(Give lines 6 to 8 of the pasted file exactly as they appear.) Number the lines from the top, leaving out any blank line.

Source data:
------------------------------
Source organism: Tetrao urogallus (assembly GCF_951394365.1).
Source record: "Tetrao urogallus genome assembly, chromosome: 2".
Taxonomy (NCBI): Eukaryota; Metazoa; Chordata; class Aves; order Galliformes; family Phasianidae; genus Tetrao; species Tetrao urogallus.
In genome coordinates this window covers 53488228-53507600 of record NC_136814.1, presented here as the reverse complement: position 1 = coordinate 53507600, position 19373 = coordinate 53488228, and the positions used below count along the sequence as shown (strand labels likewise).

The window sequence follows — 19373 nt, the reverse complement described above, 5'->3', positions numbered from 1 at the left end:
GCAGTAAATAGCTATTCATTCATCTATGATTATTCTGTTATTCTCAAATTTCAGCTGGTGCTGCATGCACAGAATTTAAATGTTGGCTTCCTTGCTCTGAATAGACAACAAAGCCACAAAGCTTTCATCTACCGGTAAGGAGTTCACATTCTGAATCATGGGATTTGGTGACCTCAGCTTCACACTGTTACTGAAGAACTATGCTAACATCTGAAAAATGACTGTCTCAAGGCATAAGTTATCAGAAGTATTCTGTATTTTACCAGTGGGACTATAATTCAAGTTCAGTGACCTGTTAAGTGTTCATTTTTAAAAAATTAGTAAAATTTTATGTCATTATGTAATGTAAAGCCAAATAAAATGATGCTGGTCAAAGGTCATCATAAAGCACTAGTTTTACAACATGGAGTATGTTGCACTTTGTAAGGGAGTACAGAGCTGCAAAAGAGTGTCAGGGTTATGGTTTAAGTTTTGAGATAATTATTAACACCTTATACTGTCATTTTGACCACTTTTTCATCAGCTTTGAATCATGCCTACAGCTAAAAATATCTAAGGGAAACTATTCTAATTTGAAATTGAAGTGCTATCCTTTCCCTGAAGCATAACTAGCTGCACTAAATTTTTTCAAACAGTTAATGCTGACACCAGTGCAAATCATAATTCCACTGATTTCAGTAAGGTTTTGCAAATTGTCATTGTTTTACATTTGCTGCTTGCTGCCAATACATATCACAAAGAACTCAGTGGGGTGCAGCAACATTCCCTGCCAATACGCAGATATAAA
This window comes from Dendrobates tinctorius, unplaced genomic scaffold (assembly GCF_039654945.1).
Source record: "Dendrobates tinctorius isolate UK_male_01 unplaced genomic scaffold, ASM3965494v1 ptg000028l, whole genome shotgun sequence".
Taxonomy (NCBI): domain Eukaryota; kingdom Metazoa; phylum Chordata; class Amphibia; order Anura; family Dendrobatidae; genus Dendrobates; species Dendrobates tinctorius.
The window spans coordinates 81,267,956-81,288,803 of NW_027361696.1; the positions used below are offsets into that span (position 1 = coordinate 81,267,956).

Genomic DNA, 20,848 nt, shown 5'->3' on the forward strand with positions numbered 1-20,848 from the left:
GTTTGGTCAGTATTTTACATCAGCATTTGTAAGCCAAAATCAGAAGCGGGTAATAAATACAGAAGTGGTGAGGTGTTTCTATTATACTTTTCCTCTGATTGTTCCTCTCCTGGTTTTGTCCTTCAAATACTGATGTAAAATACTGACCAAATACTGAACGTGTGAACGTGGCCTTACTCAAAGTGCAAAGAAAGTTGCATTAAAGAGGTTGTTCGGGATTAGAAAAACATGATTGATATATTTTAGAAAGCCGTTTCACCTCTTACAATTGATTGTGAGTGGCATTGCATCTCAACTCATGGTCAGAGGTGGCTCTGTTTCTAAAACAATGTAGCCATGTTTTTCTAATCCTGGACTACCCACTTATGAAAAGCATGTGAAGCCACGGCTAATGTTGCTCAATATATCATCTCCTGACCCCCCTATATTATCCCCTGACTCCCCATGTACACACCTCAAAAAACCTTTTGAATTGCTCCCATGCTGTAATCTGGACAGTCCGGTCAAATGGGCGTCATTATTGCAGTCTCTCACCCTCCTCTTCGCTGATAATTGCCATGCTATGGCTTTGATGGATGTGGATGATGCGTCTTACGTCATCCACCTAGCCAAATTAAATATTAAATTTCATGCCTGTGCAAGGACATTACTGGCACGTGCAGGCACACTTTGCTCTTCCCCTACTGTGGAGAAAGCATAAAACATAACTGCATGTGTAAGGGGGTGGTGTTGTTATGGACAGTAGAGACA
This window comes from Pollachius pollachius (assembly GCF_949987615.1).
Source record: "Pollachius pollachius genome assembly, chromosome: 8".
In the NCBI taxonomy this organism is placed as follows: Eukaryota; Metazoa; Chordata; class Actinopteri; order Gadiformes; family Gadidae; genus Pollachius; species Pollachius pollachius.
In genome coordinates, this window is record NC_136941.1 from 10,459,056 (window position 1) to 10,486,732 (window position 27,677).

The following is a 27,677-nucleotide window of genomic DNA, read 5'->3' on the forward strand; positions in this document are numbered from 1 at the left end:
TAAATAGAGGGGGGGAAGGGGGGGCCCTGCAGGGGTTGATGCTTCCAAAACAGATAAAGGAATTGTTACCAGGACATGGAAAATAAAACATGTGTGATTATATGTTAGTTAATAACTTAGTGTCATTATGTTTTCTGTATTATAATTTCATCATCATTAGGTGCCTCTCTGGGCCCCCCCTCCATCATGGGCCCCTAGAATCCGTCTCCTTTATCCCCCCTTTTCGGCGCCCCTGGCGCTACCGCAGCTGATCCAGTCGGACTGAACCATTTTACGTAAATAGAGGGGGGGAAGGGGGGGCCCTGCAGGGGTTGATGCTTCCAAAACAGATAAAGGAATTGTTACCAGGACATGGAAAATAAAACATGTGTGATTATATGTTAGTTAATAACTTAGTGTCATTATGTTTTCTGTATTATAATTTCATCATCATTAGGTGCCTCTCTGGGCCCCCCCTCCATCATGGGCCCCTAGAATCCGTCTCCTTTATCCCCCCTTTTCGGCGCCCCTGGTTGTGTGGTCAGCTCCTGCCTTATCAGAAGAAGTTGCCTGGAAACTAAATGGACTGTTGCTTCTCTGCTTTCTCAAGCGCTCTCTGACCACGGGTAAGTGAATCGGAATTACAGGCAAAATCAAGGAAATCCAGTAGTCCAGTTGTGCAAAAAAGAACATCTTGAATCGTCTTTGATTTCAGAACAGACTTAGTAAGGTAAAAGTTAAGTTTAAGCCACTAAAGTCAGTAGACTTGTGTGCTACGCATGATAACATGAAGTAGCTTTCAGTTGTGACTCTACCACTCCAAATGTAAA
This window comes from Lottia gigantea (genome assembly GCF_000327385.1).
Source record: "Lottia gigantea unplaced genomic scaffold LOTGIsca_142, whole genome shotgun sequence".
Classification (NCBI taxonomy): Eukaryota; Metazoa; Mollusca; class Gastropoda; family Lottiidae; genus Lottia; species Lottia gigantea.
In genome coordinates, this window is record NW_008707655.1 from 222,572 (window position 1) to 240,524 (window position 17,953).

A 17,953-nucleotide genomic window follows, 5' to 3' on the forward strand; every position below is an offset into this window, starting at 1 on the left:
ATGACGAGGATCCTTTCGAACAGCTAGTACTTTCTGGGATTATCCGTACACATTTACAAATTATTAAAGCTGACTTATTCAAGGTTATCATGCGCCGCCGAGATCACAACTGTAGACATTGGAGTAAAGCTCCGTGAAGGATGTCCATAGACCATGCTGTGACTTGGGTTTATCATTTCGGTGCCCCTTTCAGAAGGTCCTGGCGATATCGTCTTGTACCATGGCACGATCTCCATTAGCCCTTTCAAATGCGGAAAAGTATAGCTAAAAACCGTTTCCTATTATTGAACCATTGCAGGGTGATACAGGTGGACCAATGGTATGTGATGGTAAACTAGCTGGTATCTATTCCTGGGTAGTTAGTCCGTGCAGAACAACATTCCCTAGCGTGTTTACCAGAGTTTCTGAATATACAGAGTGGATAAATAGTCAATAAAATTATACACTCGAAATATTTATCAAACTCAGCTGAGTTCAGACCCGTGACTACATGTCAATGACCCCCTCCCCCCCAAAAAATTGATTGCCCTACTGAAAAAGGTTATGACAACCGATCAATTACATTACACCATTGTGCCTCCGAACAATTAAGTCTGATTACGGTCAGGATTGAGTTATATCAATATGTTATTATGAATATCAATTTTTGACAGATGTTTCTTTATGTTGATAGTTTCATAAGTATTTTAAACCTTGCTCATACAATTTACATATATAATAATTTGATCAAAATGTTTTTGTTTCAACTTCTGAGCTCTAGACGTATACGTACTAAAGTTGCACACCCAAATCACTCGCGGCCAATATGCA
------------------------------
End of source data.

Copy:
GCAGTAAATAGCTATTCATTCATCTATGATTATTCTGTTATTCTCAAATTTCAGCTGGTGCTGCATGCACAGAATTTAAATGTTGGCTTCCTTGCTCTGAATAGACAACAAAGCCACAAAGCTTTCATCTACCGGTAAGGAGTTCACATTCTGAATCATGGGATTTGGTGACCTCAGCTTCACACTGTTACTGAAGAACTATGCTAACATCTGAAAAATGACTGTCTCAAGGCATAAGTTATCAGAAGTATTCTGTATTTTACCAGTGGGACTATAATTCAAGTTCAGTGACCTGTTAAGTGTTCATTTTTAAAAAATTAGTAAAATTTTATGTCATTATGTAATGTAAAGCCAAATAAAATGATGCTGGTCAAAGGTCATCATAAAGCACTAGTTTTACAACATGGAGTATGTTGCACTTTGTAAGGGAGTACAGAGCTGCAAAAGAGTGTCAGGGTTATGGTTTAAGTTTTGAGATAATTATTAACACCTTATACTGTCATTTTGACCACTTTTTCATCAGCTTTGAATCATGCCTACAGCTAAAAATATCTAAGGGAAACTATTCTAATTTGAAATTGAAGTGCTATCCTTTCCCTGAAGCATAACTAGCTGCACTAAATTTTTTCAAACAGTTAATGCTGACACCAGTGCAAATCATAATTCCACTGATTTCAGTAAGGTTTTGCAAATTGTCATTGTTTTACATTTGCTGCTTGCTGCCAATACATATCACAAAGAACTCAGTGGGGTGCAGCAACATTCCCTGCCAATACGCAGATATAAA
This window comes from Dendrobates tinctorius, unplaced genomic scaffold (assembly GCF_039654945.1).
Source record: "Dendrobates tinctorius isolate UK_male_01 unplaced genomic scaffold, ASM3965494v1 ptg000028l, whole genome shotgun sequence".